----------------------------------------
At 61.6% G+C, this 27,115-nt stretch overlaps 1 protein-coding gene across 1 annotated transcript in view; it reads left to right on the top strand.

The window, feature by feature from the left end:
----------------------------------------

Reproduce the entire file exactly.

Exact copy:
At 61.6% G+C, this 27,115-nt stretch overlaps 1 protein-coding gene across 1 annotated transcript in view; it reads left to right on the top strand.

The window, feature by feature from the left end: